This figure is carved with meticulous care, fashioned with the artist’s characteristic, intricate, life-like detail. Timothy also paints his pieces with the same scrupulous attention, over a considerable period of time, using the best artists’ oil paints – a very unusual choice, but one that doesn’t dry out the wood. He can also achieve endlessly modifiable and subtle effects with oils, as opposed to stains or poster paints (gouache).
There are so many notable details to point out in this piece: the folds in her skirt, blanket and moccasins; how her long hair is echoed in the graceful ovals of the blanket’s folds; the realistic eagle feather on her head; the wooden base that really looks like a rock, and so much more. One of the outstanding features of this piece, and all of Timothy’s work, is the wonderful manipulation of the paint. Look at the her skirt, the rock, the moccasins; the carving is beautifully accentuated by the painterly modulations – the figure is treated as if it were on canvas.Hano Mana is also called Tewa Girl, and appears in the pre-planting season Bean Dance. As such, she represents the hope and wish for a good harvest, enough to eat over the next winter, and a good luck symbol: Note the armful of corn(?) she is carrying.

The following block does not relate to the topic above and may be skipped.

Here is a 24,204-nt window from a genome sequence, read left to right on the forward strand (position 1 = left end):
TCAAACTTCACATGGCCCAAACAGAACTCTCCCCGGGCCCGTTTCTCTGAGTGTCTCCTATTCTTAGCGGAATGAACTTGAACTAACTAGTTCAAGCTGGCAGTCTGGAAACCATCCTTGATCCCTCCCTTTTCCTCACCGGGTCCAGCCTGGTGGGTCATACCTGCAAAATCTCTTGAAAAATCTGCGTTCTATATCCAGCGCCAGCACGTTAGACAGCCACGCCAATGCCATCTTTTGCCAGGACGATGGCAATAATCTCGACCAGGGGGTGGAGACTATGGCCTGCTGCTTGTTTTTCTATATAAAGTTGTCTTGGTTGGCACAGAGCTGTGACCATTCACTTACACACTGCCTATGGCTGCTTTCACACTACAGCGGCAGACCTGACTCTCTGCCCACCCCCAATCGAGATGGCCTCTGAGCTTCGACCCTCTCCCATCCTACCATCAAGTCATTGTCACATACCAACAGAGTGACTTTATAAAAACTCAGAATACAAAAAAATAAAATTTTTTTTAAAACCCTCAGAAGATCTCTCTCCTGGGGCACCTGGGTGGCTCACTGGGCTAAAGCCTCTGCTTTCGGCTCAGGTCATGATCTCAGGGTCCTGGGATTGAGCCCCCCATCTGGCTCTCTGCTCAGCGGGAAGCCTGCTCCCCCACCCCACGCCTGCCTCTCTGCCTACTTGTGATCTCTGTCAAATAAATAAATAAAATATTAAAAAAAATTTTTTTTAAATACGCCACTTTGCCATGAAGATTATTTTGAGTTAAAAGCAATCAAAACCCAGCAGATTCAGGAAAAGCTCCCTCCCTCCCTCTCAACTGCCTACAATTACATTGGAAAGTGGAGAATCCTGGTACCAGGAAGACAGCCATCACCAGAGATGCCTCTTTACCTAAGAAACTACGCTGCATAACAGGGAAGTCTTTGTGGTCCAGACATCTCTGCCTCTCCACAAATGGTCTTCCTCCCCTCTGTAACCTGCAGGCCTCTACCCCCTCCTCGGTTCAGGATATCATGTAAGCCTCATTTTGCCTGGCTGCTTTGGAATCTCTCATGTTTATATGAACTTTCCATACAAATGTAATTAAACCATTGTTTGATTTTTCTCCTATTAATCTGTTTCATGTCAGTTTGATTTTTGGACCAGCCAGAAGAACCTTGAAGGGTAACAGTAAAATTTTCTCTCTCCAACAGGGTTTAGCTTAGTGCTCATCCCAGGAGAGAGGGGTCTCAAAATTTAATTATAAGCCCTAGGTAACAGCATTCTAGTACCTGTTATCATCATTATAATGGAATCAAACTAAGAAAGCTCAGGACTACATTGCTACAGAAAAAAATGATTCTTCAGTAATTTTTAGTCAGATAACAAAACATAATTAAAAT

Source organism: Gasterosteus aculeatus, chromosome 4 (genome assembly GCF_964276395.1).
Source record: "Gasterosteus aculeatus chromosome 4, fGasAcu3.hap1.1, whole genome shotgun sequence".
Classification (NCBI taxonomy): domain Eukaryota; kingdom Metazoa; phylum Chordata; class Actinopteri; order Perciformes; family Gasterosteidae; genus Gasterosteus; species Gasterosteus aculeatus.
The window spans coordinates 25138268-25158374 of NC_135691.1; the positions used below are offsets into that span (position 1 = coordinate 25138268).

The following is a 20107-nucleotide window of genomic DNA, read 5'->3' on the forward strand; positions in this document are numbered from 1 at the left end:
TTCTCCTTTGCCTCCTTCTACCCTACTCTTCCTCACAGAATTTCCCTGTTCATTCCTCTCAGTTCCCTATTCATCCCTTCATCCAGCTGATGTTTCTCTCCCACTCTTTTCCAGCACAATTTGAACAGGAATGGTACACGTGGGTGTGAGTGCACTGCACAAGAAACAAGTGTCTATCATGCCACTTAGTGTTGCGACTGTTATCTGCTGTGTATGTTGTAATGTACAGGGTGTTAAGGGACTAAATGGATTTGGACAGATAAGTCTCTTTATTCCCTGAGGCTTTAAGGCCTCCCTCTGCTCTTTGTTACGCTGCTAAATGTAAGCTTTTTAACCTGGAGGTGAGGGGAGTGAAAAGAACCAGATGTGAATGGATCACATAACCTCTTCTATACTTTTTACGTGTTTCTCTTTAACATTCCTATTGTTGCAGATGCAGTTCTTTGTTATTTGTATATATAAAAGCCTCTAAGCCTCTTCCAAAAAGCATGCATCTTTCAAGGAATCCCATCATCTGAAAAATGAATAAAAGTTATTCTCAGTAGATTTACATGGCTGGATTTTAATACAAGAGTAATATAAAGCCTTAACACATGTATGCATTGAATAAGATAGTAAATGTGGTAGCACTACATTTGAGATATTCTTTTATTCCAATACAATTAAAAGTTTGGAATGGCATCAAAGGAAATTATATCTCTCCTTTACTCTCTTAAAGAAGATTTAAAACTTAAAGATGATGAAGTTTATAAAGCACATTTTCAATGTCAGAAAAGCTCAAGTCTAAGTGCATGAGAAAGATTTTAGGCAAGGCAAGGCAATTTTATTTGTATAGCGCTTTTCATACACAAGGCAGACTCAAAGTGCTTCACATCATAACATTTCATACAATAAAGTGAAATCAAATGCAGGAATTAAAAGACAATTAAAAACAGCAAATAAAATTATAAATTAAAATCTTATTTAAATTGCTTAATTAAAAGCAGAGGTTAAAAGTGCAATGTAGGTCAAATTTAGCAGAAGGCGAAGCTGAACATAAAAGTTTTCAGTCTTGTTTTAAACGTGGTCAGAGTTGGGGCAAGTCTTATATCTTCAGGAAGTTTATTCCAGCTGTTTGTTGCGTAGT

This is a splendid example of realistic kachina carving, one that is faithful to tradition, and transformed into a work of art.
Width: 4 1/2″ Height: 6 3/8″ Depth: 3 3/8″